Monday, December 7, 2009

Peace, Love, and Gingerbread

True confession: I don’t like Christmas much. I don’t like the music. I don’t like the decorations, or Salvation Army bell ringing, or cards. I don’t like shopping. I don’t like how the presumption of Christianity blots out other perspectives at this time of year. I don’t like how it all happens against a deepening backdrop of cold weather and dark skies; or how in January, all the lights will fade and I will feel abandoned to a bleak winter without even the respite of Christmas’s unwelcome distractions.

One thing that keeps me peaceful at Christmastime is gingerbread. I love the alchemic ritual of boiling molasses, sugar, and fat. I love perfuming the flour with splashes of dark, sweet cinnamon and sharp, warm ginger. I love the surface of the rolled-out dough, smooth and cold like black marble. I love my cookie cutters—those old friends I see just once a year. Tin ones from Mom that we used when I was little. Plastic ones that I bought for myself as a young adult, an act of self-assertion for my first holiday on my own.

In those days, I was slowly realizing that I can define this season however I want. I don’t have to be in the office gift exchange. I don’t have to decorate a tree or send cards. I don’t have to let someone else tell me how and when to give. And I can leave all these things behind without losing what’s important: warmth. Light. Faith that, even in the looming darkness of winter, there are human connections to be made. There are cookies to be baked.

I love to decorate each cookie shape in a particular way. The stars and bells get red sugar sprinkles. The trees and holly leaves get green. The dreidls and stars of David get blue sprinkles. The blue cookies are for friends whose philosophies get crowded out this time of year. I want to say to them, “True, this cookie exists because of Christmas. But I know you don’t ride that train, and I see you.” And really, when I bake gingerbread, that’s what I’m saying to, and for, myself.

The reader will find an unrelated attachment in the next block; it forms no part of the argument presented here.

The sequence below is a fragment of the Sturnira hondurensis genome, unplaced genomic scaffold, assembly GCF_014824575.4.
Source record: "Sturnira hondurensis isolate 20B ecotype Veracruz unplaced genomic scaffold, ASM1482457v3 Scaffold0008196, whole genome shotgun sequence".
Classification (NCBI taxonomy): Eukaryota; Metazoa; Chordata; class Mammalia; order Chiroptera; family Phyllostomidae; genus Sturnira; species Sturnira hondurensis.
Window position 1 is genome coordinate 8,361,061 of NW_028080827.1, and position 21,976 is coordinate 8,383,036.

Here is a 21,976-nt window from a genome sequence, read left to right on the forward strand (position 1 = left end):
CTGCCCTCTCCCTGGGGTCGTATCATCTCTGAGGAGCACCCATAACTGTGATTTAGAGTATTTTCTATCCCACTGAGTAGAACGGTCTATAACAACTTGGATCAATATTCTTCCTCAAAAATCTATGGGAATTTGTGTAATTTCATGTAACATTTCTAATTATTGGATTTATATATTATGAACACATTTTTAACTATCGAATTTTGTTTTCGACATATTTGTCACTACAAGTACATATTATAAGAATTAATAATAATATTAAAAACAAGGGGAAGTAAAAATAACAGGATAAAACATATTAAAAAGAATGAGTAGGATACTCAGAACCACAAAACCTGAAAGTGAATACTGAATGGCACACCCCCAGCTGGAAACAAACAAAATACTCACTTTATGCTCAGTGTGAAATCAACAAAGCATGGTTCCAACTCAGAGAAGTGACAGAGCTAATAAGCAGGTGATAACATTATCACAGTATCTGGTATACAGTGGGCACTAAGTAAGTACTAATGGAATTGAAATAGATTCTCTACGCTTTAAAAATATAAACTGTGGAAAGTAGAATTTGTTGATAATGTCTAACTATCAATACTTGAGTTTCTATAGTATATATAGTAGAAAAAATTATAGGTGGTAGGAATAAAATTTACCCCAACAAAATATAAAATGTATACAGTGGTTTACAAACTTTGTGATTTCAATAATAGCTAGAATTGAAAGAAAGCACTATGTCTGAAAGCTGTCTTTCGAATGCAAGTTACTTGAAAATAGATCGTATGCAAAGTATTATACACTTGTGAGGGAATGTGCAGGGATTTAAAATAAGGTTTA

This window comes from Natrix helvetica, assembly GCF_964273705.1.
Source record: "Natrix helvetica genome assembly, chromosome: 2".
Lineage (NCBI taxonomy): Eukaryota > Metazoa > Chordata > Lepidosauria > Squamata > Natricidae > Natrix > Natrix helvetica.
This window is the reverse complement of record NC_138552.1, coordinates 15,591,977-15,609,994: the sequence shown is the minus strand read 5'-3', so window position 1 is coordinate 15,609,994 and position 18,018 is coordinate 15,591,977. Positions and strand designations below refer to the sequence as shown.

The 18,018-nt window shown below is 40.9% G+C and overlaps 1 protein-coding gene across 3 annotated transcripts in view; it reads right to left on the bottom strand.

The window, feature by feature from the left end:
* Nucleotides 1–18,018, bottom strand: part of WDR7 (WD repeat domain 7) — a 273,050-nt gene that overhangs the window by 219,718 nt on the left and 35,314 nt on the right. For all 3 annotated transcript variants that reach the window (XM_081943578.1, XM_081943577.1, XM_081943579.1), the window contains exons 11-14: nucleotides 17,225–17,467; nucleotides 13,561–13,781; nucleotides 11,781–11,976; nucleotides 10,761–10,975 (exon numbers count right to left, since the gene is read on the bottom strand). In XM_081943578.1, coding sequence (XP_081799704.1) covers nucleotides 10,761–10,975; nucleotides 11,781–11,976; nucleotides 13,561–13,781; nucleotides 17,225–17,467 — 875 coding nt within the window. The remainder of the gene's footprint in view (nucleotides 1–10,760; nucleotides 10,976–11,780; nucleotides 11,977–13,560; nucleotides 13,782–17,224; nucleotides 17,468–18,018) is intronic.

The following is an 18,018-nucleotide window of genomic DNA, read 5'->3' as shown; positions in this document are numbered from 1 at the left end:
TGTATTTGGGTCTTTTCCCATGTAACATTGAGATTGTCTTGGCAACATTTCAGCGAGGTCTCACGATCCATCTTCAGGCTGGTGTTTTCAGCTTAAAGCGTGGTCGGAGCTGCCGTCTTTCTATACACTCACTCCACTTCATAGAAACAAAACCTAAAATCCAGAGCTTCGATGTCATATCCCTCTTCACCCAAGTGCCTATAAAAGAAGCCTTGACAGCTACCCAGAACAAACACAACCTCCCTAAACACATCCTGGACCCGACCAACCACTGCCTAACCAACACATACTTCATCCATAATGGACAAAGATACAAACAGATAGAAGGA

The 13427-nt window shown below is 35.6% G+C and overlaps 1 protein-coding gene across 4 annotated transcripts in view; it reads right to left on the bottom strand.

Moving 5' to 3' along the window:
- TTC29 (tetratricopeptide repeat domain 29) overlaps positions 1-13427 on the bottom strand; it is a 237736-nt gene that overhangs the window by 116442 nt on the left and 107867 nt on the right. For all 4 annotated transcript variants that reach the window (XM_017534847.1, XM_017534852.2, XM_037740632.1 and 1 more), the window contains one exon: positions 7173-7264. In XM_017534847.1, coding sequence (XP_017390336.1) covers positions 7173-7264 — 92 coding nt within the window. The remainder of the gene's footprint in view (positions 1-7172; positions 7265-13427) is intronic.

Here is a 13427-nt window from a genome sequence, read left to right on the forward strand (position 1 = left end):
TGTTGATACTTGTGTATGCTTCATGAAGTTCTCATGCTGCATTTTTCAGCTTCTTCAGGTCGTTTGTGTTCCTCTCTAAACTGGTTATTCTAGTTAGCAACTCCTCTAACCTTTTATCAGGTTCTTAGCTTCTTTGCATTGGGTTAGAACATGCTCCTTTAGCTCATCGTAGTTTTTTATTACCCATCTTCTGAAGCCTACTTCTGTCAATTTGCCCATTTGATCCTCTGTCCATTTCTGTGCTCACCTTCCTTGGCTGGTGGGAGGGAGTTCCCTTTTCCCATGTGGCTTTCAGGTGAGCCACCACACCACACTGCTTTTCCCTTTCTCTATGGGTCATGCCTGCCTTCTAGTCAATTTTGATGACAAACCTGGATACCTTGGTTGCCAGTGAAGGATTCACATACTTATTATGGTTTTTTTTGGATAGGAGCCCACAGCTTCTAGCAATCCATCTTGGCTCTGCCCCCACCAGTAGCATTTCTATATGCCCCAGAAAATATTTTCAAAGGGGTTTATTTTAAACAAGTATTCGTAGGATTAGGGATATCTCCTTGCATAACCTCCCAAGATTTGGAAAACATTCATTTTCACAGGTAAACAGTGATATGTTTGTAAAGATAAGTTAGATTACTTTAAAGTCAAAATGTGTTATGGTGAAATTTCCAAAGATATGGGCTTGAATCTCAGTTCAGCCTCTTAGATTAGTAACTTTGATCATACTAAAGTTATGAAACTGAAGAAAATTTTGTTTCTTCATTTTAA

Gingerbread Molasses Cutouts
Makes 7 or 8 dozen cookies, each 2 or 3 inches across. The great thing about this recipe is how many times you can roll and re-roll it. You can keep cutting out cookies until the dough ball is too small to make a single ‘nother one.

1 c shortening
1 c molasses
1 c sugar
1 c vinegar
2 eggs
6 c flour
½ t baking powder
½ t salt
1 t baking soda
1 T ginger
1 t cinnamon

Combine shortening, molasses, sugar, and vinegar in a large saucepan. Heat, stirring constantly, and bring to a rolling boil. Cook 2 minutes. Remove from heat and cool. Add the two beaten eggs.

Sift, mix, or whisk all the dry ingredients together. Combine the wet and dry ingredients and mix well. Roll the dough into a ball and chill it well. Overnight will do it.

On a floured board, bench, or countertop, roll the dough ⅛ to ¼ inch thick. Cut out shapes. Decorate them with colored sugar, currants, and small candies as desired. Bake on greased or nonstick cookie sheets 6 to 9 minutes at 375°.

Use your cookies to celebrate—or not—however you want. But I do hope they'll make you happy this season.


  1. I could not agree with you more on Christmas. I start dreading it in October, and I rejoice on the second of January, when it's all over with.

    But I'm pro-cookie at any time of the year, so I'm totally trying this recipe.

  2. Can I come bake cookies with you? It looks fun and festive, and since I am neither in an office with co-workers nor a Christian religion, I have no one to share with. Yum!!!

  3. Kerry, yay! Make the cookies! You will not be sorry. Maybe you can cut them into little Clue Wagon shapes to match your icon.

    Deb, we'll talk. You definitely need one of the dreidl cookies. xoxo


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